Uruguay is not conventionally thought of as part of the African diaspora, yet during the period of Spanish colonial rule, thousands of enslaved Africans arrived in the country. Afro-Uruguayans played important roles in Uruguay's national life, creating the second-largest black press in Latin America, a racially defined political party, and numerous social and civic organizations.
Afro-Uruguayans were also central participants in the creation of Uruguayan popular culture and the country's principal musical forms, tango and candombe. Candombe, a style of African-inflected music, is one of the defining features of the nation's culture, embraced equally by white and black citizens.
In "Blackness in the White Nation," George Reid Andrews offers a comprehensive history of Afro-Uruguayans from the colonial period to the present. Showing how social and political mobilization is intertwined with candombe, he traces the development of Afro-Uruguayan racial discourse and argues that candombe's evolution as a central part of the nation's culture has not fundamentally helped the cause of racial equality. Incorporating lively descriptions of his own experiences as a member of a candombe drumming and performance group, Andrews consistently connects the struggles of Afro-Uruguayans to the broader issues of race, culture, gender, and politics throughout Latin America and the African diaspora generally.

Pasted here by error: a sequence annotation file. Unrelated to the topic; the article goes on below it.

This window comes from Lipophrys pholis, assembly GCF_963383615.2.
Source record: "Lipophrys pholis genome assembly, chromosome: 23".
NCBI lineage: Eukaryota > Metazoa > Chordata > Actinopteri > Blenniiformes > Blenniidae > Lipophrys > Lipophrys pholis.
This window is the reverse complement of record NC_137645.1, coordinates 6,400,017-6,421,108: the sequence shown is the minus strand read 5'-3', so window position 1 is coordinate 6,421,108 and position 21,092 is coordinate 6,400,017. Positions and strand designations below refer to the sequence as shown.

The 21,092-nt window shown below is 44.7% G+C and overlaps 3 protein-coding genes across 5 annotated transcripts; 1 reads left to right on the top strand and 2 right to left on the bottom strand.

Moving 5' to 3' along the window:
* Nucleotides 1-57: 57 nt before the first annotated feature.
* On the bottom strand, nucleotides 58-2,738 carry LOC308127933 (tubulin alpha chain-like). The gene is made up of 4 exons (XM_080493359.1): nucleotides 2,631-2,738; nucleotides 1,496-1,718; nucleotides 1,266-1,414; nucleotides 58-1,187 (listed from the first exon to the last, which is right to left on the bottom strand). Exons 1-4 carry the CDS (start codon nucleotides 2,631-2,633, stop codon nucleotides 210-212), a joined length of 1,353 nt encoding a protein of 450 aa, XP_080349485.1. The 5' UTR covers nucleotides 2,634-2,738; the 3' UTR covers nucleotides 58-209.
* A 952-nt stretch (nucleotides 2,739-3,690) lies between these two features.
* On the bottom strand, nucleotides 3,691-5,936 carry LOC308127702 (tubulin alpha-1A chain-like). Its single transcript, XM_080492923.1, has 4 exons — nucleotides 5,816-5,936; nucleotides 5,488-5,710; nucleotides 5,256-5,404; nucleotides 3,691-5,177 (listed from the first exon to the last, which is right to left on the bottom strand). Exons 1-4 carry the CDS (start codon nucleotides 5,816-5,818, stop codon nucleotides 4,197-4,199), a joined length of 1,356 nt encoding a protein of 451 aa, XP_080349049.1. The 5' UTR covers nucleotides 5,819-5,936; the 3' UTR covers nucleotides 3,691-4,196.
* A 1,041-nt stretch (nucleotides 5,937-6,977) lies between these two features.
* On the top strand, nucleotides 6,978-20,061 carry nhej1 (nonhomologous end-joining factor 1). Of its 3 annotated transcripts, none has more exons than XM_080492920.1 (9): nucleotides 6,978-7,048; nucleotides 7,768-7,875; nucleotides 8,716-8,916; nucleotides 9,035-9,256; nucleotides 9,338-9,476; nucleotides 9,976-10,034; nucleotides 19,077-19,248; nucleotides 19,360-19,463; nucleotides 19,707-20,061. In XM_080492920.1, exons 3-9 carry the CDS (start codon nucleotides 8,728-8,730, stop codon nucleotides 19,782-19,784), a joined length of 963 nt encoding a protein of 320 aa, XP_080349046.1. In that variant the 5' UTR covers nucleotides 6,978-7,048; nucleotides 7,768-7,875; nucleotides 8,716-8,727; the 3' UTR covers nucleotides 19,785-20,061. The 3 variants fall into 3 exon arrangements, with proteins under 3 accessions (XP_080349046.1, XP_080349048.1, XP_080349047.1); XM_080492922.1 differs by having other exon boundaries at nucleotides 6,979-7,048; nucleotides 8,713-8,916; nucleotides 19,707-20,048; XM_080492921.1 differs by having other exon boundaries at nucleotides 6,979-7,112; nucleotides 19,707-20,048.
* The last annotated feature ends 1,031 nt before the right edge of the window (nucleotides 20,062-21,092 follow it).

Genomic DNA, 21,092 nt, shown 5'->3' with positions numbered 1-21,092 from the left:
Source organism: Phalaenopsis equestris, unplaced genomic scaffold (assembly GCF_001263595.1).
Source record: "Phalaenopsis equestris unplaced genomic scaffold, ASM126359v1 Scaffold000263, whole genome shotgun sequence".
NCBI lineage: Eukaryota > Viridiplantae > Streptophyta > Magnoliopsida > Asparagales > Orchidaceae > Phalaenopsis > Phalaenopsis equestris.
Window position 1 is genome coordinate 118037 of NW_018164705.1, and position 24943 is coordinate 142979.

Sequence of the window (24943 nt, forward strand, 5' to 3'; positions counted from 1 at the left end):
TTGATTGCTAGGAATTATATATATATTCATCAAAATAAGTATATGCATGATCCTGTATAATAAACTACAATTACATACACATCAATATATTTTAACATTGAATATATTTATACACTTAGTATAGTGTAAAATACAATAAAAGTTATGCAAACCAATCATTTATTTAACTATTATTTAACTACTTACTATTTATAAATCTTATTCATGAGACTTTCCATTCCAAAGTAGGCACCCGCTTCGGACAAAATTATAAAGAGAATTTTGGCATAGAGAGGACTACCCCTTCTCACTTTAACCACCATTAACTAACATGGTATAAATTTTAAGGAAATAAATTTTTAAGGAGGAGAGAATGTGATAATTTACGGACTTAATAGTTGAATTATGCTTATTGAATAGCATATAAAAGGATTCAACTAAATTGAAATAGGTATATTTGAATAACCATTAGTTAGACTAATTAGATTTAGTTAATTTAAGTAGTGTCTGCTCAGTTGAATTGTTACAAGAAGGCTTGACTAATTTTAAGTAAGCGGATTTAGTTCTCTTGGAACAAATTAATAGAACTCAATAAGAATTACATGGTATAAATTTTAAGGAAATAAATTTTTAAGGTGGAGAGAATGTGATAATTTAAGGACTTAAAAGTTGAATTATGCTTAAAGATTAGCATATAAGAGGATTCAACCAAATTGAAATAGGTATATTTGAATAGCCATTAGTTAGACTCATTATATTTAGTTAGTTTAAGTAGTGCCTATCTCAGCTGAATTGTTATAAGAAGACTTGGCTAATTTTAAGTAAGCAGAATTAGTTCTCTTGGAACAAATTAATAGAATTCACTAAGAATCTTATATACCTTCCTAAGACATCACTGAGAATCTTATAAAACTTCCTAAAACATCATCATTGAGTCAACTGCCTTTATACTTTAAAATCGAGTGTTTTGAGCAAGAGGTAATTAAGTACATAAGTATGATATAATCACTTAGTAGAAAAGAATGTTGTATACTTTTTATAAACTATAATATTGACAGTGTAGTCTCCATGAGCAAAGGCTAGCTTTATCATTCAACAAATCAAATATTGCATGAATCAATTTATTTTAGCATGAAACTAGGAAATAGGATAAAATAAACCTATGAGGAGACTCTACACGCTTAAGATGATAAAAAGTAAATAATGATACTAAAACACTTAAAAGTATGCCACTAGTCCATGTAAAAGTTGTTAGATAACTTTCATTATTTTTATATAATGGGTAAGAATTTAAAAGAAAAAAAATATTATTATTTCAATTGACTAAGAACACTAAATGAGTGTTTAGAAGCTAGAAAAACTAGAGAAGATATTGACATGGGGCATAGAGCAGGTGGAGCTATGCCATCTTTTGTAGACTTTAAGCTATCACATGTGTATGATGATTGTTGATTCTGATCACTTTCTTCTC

A valuable contribution to the broader history of the African presence in Latin America which has gathered considerable momentum in recent years.--Latin American Review of Books Blackness in the White Nation: A History of Afro-Uruguay
, offers a refreshingly nuanced and successful statement on the continuing importance of nation-specific analyses in the study of blackness and black history.--H-Net Reviews
It is striking how seamlessly Andrews integrates diverse sources into this fascinating history.--Hispanic American Historical Review
A fabulous read . . . . Andrews is a superb comparativist, and in his hands, the story of a small black population in a small country--far from being a curiosity or mere footnote to Afro-Latin American history--sheds new light on the specificity and contingency of patterns of racial formation and mobilization across the region.--The Americas
[An] engagingly written, creative, and politically relevant study.--Journal of Interdisciplinary History
Number Of Pages: 256
Published: 18th October 2010
Publisher: The University of North Carolina Press
Country of Publication: US
Dimensions (cm): 22.86 x 15.24
Weight (kg): 0.38
Edition Type: New edition